Larimer County and the U.S. Forest Service have revived the county’s application to build an emergency services radio tower on Middle Bald Mountain near Red Feather Lakes.
In January, the two entities completed an agreement that restarts the process to place a 60-foot tower, 100-square-foot utility building and a standby diesel generator on the 11,000-foot peak. The county will pay the Forest Service $106,350 to process the application. The fee includes an assessment of the environmental impacts of the project. The total cost of the project is estimated between $1.6 million and $4.2 million, depending on whether power lines to the tower are buried.
“We’ve reopened the NEPA (National Environmental Policy Act) study that we started in 2006,” said Larimer County Undersheriff Bill Nelson. “We need to evaluate what data we have already collected and what we need to collect to put together a scope of work by May 1, for the summer field season.”
If the previously gathered environmental data is acceptable to the Forest Service, Nelson estimated the study could be completed within 12 months; if started from scratch, the process would take closer to two years. If the Forest Service approves the application, tower construction could be done in six to seven months, depending on when the application is OK’d.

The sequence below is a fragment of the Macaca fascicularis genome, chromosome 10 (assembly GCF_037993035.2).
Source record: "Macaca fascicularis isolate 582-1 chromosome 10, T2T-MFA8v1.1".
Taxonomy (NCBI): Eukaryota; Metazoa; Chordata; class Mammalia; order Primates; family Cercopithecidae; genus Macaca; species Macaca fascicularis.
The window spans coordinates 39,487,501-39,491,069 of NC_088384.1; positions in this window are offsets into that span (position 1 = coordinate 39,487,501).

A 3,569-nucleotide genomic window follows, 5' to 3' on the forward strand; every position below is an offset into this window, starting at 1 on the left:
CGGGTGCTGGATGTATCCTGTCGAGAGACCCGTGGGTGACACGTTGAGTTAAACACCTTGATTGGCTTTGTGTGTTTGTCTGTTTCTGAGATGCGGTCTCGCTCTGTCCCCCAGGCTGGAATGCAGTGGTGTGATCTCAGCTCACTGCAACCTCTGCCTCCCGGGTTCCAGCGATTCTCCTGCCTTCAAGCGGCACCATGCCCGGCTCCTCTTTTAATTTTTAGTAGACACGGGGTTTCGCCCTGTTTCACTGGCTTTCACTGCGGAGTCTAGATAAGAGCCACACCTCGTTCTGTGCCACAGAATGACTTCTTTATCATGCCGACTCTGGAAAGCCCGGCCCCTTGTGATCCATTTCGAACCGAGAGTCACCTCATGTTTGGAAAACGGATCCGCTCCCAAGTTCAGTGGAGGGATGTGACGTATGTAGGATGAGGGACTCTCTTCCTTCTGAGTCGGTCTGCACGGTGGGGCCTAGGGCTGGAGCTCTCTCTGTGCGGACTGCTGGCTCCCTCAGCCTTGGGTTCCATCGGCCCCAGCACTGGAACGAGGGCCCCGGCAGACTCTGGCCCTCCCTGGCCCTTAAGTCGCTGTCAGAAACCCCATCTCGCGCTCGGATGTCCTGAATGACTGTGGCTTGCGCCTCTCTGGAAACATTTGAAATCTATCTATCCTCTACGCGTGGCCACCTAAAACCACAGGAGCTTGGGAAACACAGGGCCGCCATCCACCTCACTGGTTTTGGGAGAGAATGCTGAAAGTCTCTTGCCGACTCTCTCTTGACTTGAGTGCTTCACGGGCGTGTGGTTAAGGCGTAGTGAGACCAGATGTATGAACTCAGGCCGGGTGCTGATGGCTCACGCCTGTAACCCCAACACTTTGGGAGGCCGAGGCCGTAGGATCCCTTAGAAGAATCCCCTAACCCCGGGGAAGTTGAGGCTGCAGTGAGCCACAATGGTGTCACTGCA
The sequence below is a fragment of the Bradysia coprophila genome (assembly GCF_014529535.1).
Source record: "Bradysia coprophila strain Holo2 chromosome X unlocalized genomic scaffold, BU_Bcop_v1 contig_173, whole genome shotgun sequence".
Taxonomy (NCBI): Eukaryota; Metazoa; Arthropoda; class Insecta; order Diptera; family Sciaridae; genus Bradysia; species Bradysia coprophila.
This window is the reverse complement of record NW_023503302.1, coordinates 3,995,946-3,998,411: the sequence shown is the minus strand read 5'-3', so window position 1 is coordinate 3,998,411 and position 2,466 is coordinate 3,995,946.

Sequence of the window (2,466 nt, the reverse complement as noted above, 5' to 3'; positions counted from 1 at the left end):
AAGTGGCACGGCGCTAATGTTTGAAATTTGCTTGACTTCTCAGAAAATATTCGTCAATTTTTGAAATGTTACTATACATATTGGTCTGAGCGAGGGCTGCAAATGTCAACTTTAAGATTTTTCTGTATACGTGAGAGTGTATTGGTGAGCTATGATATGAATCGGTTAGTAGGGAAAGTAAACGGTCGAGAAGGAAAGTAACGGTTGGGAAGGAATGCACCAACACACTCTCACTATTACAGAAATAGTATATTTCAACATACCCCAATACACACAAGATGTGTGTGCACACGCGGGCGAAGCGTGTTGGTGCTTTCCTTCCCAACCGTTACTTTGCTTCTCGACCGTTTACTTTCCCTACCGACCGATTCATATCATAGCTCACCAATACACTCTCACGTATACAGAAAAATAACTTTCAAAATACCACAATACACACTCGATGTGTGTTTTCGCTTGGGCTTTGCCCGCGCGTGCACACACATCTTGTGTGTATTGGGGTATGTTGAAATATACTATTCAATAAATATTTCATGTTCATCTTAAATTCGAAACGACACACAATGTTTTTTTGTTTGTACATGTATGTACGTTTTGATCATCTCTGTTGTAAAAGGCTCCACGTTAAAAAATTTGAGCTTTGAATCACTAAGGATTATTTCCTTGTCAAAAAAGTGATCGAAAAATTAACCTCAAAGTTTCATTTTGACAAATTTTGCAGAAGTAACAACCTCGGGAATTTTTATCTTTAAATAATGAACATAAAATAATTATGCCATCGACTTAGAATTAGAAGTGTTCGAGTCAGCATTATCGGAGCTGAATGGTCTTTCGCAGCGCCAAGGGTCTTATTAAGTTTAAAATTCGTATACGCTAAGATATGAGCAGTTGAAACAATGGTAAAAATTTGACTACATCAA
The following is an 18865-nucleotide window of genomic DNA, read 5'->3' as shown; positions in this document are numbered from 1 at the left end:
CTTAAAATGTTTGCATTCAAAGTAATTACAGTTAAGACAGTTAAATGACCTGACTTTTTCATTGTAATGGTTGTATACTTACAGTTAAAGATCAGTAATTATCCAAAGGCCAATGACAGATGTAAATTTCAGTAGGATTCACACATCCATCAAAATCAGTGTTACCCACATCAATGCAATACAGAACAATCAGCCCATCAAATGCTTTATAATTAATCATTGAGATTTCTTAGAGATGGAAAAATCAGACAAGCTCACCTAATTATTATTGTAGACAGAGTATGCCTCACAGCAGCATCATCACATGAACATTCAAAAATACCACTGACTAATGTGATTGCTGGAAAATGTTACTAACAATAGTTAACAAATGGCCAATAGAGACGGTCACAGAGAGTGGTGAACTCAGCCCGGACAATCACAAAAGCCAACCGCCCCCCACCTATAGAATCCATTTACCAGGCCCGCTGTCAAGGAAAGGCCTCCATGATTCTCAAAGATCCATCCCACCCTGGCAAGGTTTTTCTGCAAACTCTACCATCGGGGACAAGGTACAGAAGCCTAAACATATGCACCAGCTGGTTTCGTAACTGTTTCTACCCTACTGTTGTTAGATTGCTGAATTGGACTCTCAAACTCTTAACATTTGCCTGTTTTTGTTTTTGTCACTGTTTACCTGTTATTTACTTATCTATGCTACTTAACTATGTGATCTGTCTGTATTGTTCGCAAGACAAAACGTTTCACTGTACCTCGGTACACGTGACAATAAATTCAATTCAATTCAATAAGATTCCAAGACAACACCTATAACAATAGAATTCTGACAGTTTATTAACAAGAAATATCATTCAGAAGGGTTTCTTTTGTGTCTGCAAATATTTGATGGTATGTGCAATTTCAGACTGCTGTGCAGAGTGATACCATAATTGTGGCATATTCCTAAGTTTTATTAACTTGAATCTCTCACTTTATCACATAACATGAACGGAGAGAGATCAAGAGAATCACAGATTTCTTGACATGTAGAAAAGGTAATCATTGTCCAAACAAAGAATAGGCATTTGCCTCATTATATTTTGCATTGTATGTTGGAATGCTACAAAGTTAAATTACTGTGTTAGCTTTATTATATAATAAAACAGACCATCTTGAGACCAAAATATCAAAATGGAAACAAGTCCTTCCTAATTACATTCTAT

“If we didn’t hear until June or July, we’d only have a couple of months of good weather, so we’d probably push it to the following summer,” Nelson said.
That’s a lot of ifs.
The county has been working on placing a communications tower in the mountainous area to improve law enforcement and public safety radio coverage in Poudre Canyon and around Red Feather Lakes for nearly a decade. The first proposed site on South Bald Mountain was denied by the Forest Service because it was in a designated roadless area.
The original NEPA study, begun in 2006, was put on hold by the county commissioners in 2008 because of budget constraints, after investing about $230,000. Additional engineering studies, including drive tests to measure simulated signal strength and reliability from the proposed tower site, were completed in 2009, at a cost of about $19,000. The county applied to the Federal Communications Commission for additional 800Mhz frequencies to use on Middle Bald and held talks with the Forest Service about reopening the application last year.
Although some of the data on hand will be used in the reopened application, public comment will be gathered as it was earlier, according to Nelson. Some local residents have vigorously opposed placing the tower on Middle Bald Mountain for its environmental and visual impact as well as economic reasons.
Another objection is that while the tower may improve emergency communications, it will do nothing to boost personal cellphone signals in the area. Nelson said the county is not looking to build anything beyond serving its own radio needs.
“I don’t know if the Forest Service would allow us to let a Verizon or a Sprint put their equipment on the tower,” he said. “They could ask, but I don’t know if we could say yes.”